Portsmouth and Gosport named among worst spots for recycling in the UK

OUR efforts will see recycling improve in the future – that was the message of councillors in Portsmouth and Gosport after the authorities were ranked among the worst for green waste in the country.

By Fiona Callingham
Tuesday, 28th May 2019, 7:00 am
Recycling rates in Portsmouth and Gosport are low
Recycling rates in Portsmouth and Gosport are low

Between 2017 and 2018 Gosport Borough Council was the most poorly performing authority in the South East and the 9th worst nationally, recycling just 23 per cent of its household waste.

And Portsmouth City Council was not far behind, recycling just 24.8 per cent of rubbish and ranking 14th from the bottom.

The data, produced by the Department for Environment, Food and Rural Affairs (Defra) and collated by waste disposal company InSinkErator, also showed that both were well below the UK average recycling rate of 45.7 per cent.

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But Councillor Graham Burgess, chairman of Gosport’s community board, said that the council was working to change this.

‘We are trying to improve things in several ways,’ he said.

‘We now employ two recycling officers and their job is to go to the schools and talk to children about the importance of green waste – particularly about what can and can’t be recycled. We all know that if you teach children about these things the adults will follow.

‘At the moment a big problem is contamination where some of the wrong things are being put in the recycling bins. If that happens we have to throw a lot of it away.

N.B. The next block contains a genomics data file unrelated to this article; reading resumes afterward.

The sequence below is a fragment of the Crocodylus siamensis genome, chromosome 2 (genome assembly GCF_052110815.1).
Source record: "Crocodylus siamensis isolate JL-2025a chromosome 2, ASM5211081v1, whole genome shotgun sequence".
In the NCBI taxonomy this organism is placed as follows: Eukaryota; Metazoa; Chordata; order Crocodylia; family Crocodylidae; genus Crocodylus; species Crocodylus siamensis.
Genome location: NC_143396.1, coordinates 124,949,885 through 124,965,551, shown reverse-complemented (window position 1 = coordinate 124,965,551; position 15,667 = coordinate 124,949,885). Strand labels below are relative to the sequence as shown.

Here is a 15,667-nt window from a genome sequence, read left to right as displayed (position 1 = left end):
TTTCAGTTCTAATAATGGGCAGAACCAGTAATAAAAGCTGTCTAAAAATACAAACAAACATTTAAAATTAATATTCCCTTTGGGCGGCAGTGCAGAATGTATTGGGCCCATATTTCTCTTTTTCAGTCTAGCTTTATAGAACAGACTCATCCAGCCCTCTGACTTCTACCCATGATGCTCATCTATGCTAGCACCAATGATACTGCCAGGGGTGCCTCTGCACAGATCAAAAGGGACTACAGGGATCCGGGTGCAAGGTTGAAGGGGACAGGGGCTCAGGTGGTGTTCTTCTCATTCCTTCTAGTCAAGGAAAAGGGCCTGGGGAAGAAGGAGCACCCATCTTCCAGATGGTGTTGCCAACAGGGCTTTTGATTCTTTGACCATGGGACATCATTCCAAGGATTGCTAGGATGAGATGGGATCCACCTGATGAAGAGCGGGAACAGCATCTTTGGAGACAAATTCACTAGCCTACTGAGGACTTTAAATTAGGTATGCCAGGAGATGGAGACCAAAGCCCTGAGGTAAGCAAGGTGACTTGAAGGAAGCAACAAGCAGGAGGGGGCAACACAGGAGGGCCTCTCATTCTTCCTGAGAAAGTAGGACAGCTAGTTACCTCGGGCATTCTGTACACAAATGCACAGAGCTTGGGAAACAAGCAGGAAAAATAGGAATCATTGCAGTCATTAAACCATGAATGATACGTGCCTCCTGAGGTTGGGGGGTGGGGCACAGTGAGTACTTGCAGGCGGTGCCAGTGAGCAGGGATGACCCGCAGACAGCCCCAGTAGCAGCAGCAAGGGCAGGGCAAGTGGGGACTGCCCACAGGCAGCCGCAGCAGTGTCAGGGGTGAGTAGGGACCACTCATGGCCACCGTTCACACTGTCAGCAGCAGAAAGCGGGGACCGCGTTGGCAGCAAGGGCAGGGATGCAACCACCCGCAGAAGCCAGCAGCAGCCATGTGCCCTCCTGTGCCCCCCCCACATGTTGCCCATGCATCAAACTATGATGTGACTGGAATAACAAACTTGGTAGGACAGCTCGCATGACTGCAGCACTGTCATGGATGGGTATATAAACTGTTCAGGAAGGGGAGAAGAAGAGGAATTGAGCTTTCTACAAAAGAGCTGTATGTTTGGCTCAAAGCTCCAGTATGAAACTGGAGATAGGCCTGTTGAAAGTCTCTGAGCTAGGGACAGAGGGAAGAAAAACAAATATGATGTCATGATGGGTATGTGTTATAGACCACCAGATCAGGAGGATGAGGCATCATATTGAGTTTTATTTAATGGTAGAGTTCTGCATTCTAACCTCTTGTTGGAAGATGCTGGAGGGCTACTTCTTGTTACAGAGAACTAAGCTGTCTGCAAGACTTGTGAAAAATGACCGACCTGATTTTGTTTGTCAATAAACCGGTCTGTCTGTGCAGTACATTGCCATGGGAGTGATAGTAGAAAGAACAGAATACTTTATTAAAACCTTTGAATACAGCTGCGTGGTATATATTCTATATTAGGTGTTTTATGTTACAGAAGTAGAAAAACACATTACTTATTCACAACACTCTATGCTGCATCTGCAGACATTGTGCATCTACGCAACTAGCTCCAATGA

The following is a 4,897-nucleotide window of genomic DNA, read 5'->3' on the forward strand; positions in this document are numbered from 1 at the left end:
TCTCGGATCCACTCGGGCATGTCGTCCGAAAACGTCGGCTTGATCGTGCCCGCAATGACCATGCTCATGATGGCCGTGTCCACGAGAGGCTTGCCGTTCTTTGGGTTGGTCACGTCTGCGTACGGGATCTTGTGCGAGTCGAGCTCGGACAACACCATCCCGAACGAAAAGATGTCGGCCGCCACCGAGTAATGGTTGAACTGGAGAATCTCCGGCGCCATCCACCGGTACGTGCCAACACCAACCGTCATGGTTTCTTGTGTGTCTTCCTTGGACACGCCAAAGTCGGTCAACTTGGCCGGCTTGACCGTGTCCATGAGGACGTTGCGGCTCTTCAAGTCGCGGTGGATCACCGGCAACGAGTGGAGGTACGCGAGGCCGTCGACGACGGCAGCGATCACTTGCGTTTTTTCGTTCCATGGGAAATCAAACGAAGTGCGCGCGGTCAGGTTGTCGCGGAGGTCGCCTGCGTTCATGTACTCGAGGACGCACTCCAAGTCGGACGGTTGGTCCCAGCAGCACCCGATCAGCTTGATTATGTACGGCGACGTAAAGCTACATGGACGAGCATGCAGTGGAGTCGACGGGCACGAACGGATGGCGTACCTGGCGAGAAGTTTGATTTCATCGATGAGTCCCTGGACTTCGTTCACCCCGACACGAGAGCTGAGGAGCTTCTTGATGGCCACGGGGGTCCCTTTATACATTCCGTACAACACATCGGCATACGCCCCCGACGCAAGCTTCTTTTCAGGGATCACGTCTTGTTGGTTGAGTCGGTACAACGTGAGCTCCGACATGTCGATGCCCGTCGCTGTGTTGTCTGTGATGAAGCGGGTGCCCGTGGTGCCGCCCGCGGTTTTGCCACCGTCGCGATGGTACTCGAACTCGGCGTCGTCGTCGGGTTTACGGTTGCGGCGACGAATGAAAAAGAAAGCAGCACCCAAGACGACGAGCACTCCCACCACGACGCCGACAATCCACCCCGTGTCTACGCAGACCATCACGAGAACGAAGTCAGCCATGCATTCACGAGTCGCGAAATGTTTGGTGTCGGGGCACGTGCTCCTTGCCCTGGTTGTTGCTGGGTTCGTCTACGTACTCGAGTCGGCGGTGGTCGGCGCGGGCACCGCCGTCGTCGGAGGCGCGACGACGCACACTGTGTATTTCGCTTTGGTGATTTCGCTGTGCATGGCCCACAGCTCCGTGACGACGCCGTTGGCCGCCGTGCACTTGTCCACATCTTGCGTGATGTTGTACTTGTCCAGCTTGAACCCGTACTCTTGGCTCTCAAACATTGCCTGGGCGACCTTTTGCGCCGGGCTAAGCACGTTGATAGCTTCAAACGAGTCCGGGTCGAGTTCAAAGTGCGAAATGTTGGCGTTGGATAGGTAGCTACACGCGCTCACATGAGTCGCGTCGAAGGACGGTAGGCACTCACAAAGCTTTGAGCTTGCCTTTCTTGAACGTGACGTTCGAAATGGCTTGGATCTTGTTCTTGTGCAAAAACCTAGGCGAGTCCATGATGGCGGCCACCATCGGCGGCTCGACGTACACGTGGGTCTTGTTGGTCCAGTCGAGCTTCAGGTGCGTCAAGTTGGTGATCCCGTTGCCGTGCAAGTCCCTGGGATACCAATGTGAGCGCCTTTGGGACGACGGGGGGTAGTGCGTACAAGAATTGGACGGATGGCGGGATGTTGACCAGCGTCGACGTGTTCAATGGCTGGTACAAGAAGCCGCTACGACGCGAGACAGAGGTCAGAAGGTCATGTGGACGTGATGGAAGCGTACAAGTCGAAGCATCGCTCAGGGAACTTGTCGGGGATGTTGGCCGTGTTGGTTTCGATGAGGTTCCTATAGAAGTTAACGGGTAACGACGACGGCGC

‘Soon we will have three enforcement officers starting to monitor this kind of thing. We can work out roughly where a contaminated bin came from so the officers will be able to target that area with leaflets and talk to residents there.’

Portsmouth City Council’s environment boss Cllr Dave Ashmore explained that this data was collected before major changes to waste disposal were made last year. He said: ‘The rates for 2017 to 2018 were recorded before we rolled out the black bin scheme so it’s no surprise the figures are bad.

‘Not only did the black bins reduce the amount of waste people were throwing out but it made them think more about recycling. We had so many requests for green bins in the process.

‘We also introduced two new bins to recycle cartons – or Tetra Paks – in the Asda and Morrison’s car parks. They’ve been so popular that we’re requesting to increase the collections from those bins.

‘Food waste bins will also be introduced this year that should help people think even more about their waste.’

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He added: ‘With the climate emergency that was declared recently it is more important than ever that we work to improve our recycling rates.’

Since the black bins were introduced in Portsmouth last year the council has recorded that an additional 15 tonnes of recycling is now collected from households each month. This places overall recycling rates in the city up to 26.8 per cent

Recycling rates in Havant Borough Council were 30.7 per cent. In Fareham they were 34 per cent.